VAR-cical: Time for change


Fans brand VAR a “failed experiment” but would its removal be right for the modern game?

Image courtesy of pxfuel.

The issues surrounding VAR have surfaced once again for the wrong reasons, as they have and will continue to do all season long.

Before the introduction of VAR, fans up and down the country called for its implementation, but now it is here, fans are sceptical.

It is fair to say VAR is suffering from teething problems, as do many things in the sporting world, but there is no doubt that improvements are needed (and fast) before fans become even more disillusioned than they already are.

As a concept, its brilliant. But what is has produced so far, is far from it. The amount of time it takes to make a decision is quite frankly ridiculous. Fans at the games are not involved in any way, and are left in the dark just wondering what on earth is going on and why it is taking so long.

It is also strikingly odd that outside of the Premier League, VAR is implemented in some games, but not others. Take the third-round FA Cup tie between Middlesbrough and Tottenham for example; there was no VAR in the first game at the Riverside, a match which ended in a 1-1 draw. However, for the replay at White Hart Lane, VAR was in place. A strange choice and one which seems unfair.

So what is the answer? Improvement, not removal. VAR is needed. The level of officiating in this country has deteriorated significantly. Removing VAR would be taking the game in a backwards direction, to a time where fans moaned at officials for getting things wrong, costing their team points, a place in a cup competition, or even a trophy.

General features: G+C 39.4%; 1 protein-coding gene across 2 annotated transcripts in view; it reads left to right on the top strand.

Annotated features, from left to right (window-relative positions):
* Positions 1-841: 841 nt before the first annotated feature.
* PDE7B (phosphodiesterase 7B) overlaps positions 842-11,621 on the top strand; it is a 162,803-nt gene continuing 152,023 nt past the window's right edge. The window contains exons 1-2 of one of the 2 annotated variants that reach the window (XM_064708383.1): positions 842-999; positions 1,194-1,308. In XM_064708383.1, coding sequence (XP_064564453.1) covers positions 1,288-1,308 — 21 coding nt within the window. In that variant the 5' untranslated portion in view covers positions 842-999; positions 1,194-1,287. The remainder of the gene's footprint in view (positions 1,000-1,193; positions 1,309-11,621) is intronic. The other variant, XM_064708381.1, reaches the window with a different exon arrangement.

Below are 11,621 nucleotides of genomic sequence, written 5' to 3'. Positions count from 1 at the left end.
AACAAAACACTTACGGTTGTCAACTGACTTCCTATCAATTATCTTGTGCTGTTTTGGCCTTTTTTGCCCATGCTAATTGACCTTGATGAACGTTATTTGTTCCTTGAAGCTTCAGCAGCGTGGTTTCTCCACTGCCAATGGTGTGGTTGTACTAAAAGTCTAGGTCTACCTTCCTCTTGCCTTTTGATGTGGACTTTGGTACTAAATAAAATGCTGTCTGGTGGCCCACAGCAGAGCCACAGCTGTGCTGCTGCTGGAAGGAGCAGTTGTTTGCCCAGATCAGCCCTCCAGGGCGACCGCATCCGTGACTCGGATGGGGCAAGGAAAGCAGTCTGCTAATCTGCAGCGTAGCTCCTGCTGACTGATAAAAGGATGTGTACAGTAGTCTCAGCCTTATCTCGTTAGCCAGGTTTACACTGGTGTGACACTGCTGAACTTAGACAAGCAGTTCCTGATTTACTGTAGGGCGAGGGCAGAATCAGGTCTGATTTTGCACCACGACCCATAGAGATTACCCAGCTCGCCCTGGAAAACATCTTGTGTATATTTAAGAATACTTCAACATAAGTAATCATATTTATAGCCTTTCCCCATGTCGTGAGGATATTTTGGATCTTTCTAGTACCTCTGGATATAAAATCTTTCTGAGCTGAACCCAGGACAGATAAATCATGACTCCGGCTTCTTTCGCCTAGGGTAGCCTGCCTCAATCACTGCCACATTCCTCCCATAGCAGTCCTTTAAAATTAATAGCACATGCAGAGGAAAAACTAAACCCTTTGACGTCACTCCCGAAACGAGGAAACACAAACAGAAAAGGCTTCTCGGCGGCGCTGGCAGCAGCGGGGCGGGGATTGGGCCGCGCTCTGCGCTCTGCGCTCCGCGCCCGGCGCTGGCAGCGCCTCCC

One answer may be choosing to use the pitch-side TV monitors – an idea which has been implemented in the Bundesliga and was successfully used in the 2018 World Cup. This allows the referees to physically see the incident for themselves, rather than relying on others. Not only that, but a so-called ‘wrong decision’ would be in the hands of the referee rather than those at ‘VAR HQ’ which may help to cut down the length of time it takes to make a decision.

Or, perhaps the answer is more fan involvement when decisions are taking place which would at least allow fans to become more engaged and it may help to remove the agony of what feels like a lifetime for a decision to be made.

Just a few weeks ago, Teemu Pukki’s goal for Norwich in a Premier League home match was ruled out by VAR, albeit by the finest of margins. Yet fans continue to complain about these decisions. An offside is simply an offside. Whether its offside by a hand, a toe, a nose or a boot it does not matter. It is hard to sympathise with fans who argue with this. If it is an offside by the laws of the game, then surely there is no argument in this department.

Human error is not something that is limited to the sporting sphere. It is not possible for officials to get everything right on the pitch. It is inevitable that they will miss things, particularly given how fast the modern day game is.

Just as goal-line technology was needed, as is VAR. The introduction of VAR is part of the progression and is representative of the modern day game. It’ll take time, but patience is a virtue, and change is a necessity.

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